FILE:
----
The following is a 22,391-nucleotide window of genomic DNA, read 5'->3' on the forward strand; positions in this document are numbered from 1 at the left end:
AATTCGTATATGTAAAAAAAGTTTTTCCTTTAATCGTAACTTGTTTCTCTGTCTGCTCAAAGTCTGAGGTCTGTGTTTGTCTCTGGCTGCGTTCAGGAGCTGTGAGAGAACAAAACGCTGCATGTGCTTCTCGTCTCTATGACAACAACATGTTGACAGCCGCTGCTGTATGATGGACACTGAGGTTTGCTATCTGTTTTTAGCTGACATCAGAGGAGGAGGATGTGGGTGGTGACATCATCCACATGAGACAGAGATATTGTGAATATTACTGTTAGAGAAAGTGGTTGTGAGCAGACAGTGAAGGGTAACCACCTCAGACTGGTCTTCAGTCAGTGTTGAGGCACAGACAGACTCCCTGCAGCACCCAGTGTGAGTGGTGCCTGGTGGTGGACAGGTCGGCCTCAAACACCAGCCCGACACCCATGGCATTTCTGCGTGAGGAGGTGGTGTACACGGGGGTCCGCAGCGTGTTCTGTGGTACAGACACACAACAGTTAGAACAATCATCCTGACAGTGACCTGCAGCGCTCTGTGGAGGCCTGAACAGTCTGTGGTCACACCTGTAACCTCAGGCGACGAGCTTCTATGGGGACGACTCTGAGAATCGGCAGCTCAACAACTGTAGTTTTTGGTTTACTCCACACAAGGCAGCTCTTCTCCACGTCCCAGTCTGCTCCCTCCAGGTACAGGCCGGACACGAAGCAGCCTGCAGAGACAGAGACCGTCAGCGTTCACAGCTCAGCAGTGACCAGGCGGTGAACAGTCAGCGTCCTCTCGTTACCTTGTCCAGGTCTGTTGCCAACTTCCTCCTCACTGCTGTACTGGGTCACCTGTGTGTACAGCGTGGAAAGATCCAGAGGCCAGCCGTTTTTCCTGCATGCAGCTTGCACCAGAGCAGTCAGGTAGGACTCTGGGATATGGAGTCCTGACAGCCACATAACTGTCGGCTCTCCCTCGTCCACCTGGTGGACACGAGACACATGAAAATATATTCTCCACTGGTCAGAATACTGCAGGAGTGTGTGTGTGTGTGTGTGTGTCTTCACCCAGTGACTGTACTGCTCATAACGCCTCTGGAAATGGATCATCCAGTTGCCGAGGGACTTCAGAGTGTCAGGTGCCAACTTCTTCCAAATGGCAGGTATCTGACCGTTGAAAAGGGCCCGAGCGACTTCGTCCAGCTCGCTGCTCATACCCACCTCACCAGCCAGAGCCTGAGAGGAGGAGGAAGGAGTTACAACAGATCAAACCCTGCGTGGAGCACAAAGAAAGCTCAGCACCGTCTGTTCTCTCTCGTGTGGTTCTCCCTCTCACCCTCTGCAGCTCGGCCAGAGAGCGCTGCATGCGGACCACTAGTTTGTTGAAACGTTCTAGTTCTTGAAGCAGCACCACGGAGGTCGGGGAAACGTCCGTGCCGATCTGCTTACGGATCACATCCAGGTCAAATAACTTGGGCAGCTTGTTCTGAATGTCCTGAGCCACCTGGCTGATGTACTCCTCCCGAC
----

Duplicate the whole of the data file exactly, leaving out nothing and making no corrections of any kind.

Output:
The following is a 22,391-nucleotide window of genomic DNA, read 5'->3' on the forward strand; positions in this document are numbered from 1 at the left end:
AATTCGTATATGTAAAAAAAGTTTTTCCTTTAATCGTAACTTGTTTCTCTGTCTGCTCAAAGTCTGAGGTCTGTGTTTGTCTCTGGCTGCGTTCAGGAGCTGTGAGAGAACAAAACGCTGCATGTGCTTCTCGTCTCTATGACAACAACATGTTGACAGCCGCTGCTGTATGATGGACACTGAGGTTTGCTATCTGTTTTTAGCTGACATCAGAGGAGGAGGATGTGGGTGGTGACATCATCCACATGAGACAGAGATATTGTGAATATTACTGTTAGAGAAAGTGGTTGTGAGCAGACAGTGAAGGGTAACCACCTCAGACTGGTCTTCAGTCAGTGTTGAGGCACAGACAGACTCCCTGCAGCACCCAGTGTGAGTGGTGCCTGGTGGTGGACAGGTCGGCCTCAAACACCAGCCCGACACCCATGGCATTTCTGCGTGAGGAGGTGGTGTACACGGGGGTCCGCAGCGTGTTCTGTGGTACAGACACACAACAGTTAGAACAATCATCCTGACAGTGACCTGCAGCGCTCTGTGGAGGCCTGAACAGTCTGTGGTCACACCTGTAACCTCAGGCGACGAGCTTCTATGGGGACGACTCTGAGAATCGGCAGCTCAACAACTGTAGTTTTTGGTTTACTCCACACAAGGCAGCTCTTCTCCACGTCCCAGTCTGCTCCCTCCAGGTACAGGCCGGACACGAAGCAGCCTGCAGAGACAGAGACCGTCAGCGTTCACAGCTCAGCAGTGACCAGGCGGTGAACAGTCAGCGTCCTCTCGTTACCTTGTCCAGGTCTGTTGCCAACTTCCTCCTCACTGCTGTACTGGGTCACCTGTGTGTACAGCGTGGAAAGATCCAGAGGCCAGCCGTTTTTCCTGCATGCAGCTTGCACCAGAGCAGTCAGGTAGGACTCTGGGATATGGAGTCCTGACAGCCACATAACTGTCGGCTCTCCCTCGTCCACCTGGTGGACACGAGACACATGAAAATATATTCTCCACTGGTCAGAATACTGCAGGAGTGTGTGTGTGTGTGTGTGTGTCTTCACCCAGTGACTGTACTGCTCATAACGCCTCTGGAAATGGATCATCCAGTTGCCGAGGGACTTCAGAGTGTCAGGTGCCAACTTCTTCCAAATGGCAGGTATCTGACCGTTGAAAAGGGCCCGAGCGACTTCGTCCAGCTCGCTGCTCATACCCACCTCACCAGCCAGAGCCTGAGAGGAGGAGGAAGGAGTTACAACAGATCAAACCCTGCGTGGAGCACAAAGAAAGCTCAGCACCGTCTGTTCTCTCTCGTGTGGTTCTCCCTCTCACCCTCTGCAGCTCGGCCAGAGAGCGCTGCATGCGGACCACTAGTTTGTTGAAACGTTCTAGTTCTTGAAGCAGCACCACGGAGGTCGGGGAAACGTCCGTGCCGATCTGCTTACGGATCACATCCAGGTCAAATAACTTGGGCAGCTTGTTCTGAATGTCCTGAGCCACCTGGCTGATGTACTCCTCCCGAC